You can now get paint in Pantone colors at your local home improvement center. Design nerds rejoice!
The event was a two-day cocktail party and DIY challenge. On Friday evening, we gathered in an amazing loft in the Flatiron/Union Square area to meet with all kinds of cool people, from professional interior and fashion designers, magazine editors, the Pantone team, and other DIY bloggers. Then, on Saturday, we headed to the Hell's Kitchen Flea Market and the biggest Salvation Army I've ever seen to snag some cool pieces, and give them a bright, colorful makeover using the new PANTONE UNIVERSE paints from Lowe's own paint line, Valspar.
Here's an Instagram photo that my friend and Curbly colleague Capree snapped of me working on my piece, which she dubbed "the mandelabra"
GIF by Natalie of A Dose of the Delightful
As you can see, I was the only guy there, which always makes for good times. But seriously - this was super fun. I get invited to a lot of these events, but this one was a no-brainer: Pantone is cool, Lowe's is cool, the designers were cool, and I got to spend some amazing time with all kinds of awesome people, some of whom I expect will turn into real, life-long friendships. Can't beat that.
So, thank you Pantone, Lowe's, Valspar, and all the cool kids that made this happen. I was honored to participate.
Animation is nothing more than arranging relatively stable things, taking a picture, and then moving and doing it again, frame by frame. Some artists use pen and ink, some clay, some real world objects. This creative team of IBM researchers decided to use atoms. Atoms!? A. toms.
The world is obsessed with the “biggest” or “smallest” of anything, so … this work of nano-cinema holds the Guinness World Records record for the “World’s Smallest Stop-Motion Film.” Created by IBM, this film is made with atoms, yes, atoms, and “IBM researchers used a scanning tunneling microscope to move thousands of carbon monoxide molecules (two atoms stacked on top of each other), all in pursuit of making a movie so small it can be seen only when you magnify it 100 million times.”
To learn more about how it was done, check out this making-of featurette:
This isn't an art installation or a new site for the next Olympics. It's a kindergarten in the heart of one of the largest cities in China. Yes. A kinder-freaking-garten. Take a peek! This building makes The Jetsons' home look like a camping tent.
Situated in Tianjin, China - LOOP is a 45,000 (!) square foot colorful kindergarten that hosts students from all over the world (Tianjin is full of Fortune 500 companies). Aside from being the coolest looking school on planet earth - LOOP uses creative, immersive, and interactive methods to teach students different subjects in both, English and Chinese.
The list of amenities is probably as lengthy as their admissions records, but there are a few that stand out: a beautifully trimmed courtyard right in front of the classrooms, ceilings painted with 18 different colours, and a spacious top floor with plenty of natural light that allows kids to play inside whenever the weather gets crappy.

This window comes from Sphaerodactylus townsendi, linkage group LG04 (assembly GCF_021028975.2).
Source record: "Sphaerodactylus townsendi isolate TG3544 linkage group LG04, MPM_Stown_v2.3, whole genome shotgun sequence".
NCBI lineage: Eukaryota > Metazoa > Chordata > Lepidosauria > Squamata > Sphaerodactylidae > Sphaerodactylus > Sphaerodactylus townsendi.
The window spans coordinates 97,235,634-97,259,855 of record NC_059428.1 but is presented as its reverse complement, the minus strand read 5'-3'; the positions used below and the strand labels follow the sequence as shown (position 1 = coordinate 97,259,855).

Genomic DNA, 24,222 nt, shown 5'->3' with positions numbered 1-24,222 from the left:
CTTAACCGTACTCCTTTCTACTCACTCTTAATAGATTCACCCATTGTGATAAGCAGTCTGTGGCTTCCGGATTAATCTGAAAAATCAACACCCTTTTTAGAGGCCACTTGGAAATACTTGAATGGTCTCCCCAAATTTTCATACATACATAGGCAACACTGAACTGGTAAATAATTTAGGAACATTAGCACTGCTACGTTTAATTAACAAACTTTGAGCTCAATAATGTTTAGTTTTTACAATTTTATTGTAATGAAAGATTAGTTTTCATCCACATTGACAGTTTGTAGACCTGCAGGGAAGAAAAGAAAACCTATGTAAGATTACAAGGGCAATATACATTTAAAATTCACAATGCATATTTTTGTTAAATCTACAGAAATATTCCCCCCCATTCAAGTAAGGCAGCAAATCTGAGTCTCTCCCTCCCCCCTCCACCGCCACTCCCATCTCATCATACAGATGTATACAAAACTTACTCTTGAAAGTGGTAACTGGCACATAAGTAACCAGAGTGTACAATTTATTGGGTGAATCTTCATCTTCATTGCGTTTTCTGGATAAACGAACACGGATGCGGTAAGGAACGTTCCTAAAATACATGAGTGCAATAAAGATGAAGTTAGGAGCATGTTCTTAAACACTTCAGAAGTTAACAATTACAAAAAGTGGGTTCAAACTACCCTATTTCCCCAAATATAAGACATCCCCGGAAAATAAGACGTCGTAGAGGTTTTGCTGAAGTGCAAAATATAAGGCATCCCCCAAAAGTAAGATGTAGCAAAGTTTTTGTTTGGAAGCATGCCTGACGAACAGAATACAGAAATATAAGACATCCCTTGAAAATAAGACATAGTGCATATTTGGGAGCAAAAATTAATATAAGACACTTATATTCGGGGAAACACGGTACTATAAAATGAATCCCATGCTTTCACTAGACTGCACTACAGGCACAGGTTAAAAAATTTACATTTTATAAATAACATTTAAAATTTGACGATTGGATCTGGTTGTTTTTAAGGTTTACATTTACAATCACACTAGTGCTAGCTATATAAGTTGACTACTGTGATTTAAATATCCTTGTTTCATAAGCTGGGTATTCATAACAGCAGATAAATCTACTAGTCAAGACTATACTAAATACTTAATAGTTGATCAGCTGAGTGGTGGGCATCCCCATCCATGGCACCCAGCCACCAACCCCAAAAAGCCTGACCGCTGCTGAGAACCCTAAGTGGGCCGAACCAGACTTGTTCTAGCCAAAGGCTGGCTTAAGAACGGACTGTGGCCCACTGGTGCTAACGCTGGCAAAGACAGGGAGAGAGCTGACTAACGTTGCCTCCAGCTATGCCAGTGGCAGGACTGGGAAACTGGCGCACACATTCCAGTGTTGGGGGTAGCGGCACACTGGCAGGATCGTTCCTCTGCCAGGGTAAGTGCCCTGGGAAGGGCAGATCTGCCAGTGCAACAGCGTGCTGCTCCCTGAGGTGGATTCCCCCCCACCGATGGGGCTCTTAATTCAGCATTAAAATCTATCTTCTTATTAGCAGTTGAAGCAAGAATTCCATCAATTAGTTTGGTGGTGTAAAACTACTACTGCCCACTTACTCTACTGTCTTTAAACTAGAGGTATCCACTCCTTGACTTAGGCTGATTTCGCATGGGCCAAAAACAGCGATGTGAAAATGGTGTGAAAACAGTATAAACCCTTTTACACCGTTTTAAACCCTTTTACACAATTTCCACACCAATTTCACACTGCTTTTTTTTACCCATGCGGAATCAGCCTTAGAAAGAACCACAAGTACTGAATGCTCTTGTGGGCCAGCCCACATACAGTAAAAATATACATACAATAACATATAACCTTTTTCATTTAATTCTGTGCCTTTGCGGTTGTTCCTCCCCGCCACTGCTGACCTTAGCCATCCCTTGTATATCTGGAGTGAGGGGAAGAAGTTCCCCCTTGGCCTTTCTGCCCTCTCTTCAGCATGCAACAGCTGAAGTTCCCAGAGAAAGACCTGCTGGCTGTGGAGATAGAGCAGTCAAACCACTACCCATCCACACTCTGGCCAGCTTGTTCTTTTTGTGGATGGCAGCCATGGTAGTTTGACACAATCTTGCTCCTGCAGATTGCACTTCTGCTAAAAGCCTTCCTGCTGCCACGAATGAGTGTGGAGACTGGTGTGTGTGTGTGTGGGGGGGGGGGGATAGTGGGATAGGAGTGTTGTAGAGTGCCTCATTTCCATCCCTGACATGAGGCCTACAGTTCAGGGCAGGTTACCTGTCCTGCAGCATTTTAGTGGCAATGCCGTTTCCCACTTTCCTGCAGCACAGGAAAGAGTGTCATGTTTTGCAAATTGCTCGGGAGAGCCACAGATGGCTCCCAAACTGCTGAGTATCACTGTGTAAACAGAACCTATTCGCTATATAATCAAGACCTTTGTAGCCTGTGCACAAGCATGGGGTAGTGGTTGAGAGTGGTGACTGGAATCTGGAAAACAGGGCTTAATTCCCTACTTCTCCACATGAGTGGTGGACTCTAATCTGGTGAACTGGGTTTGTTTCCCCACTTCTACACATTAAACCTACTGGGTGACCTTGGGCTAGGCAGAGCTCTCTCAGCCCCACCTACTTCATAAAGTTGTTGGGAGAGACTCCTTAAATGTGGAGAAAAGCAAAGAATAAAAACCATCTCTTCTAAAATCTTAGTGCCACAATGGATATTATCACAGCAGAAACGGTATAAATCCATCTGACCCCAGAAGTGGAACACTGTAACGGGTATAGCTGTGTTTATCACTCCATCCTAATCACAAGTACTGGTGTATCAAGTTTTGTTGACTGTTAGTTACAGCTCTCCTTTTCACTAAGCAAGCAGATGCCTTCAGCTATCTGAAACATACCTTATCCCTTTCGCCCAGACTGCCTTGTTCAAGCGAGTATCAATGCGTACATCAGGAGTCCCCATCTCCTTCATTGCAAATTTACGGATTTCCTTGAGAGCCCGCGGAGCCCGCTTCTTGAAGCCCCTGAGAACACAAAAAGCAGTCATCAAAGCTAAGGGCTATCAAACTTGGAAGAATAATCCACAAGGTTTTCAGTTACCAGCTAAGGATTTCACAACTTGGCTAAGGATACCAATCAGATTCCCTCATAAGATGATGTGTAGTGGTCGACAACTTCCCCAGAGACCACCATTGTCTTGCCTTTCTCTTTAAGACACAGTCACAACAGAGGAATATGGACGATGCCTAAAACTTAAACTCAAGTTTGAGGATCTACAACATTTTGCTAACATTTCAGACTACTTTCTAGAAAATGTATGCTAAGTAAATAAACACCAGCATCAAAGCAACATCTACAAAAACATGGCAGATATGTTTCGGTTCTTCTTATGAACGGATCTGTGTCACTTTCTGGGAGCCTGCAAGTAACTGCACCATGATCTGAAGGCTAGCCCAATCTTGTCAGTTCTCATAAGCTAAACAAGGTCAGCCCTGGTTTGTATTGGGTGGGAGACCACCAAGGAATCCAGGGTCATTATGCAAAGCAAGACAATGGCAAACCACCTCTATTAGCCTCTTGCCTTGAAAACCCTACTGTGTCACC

*sigh* If you ask me, this is the equivalent of the Batcave for kindergartens. Totally jealous.
Of course, you know how to shave. Me too. But this interactive graphic from the team at Men's Health provides lots of interesting tips for a variety of facial/scalp hair combos. Particularly, there are some nice "rule of thumb"-style ideas to commit to memory to help you or a buddy have your best beard (or not).
So, if you're currently bearded but considering taking things smooth for the summer, or vice versa, or anything in between... it's your face. Like everything, take care of it, and do things well.
Be sure to click over to the "tips and tricks" section. That's where the best goodies lies.
Shaving 101: A Definitive Guide to Shaving and Facial Hair [Men's Health Grooming]
Wearing camouflage is one of those things that you need to know how to do well, or you’ll look like a bad 90’s throwback picture. Fortunately, there are a few sartorialists out there that can help you get the look.
In this How To Wear Camouflage post by Menswear Style, you can learn some solid tips to about this trend that has taken the streets by surprise. Camouflage adds really interesting and unexpected texture to your everyday look, plus, it gives you a badass edge that people totally dig.
Check out the list of garments at the end of their post, they have some pretty rad pieces that will certainly enhance your sleek-commando look (including this awesome JCrew's special edition sweatshirt). Give it a go!
Graphic designer and media-maker Ben Barrett-Forest made this excellent animated video detailing the history of typography. It's plenty educational, and all kinds of fun to watch:
Ben says it was crafted using 291 paper letters and 2,454 individual photographs. Awesome job.
See more of Ben's work at his design site:Forrest Media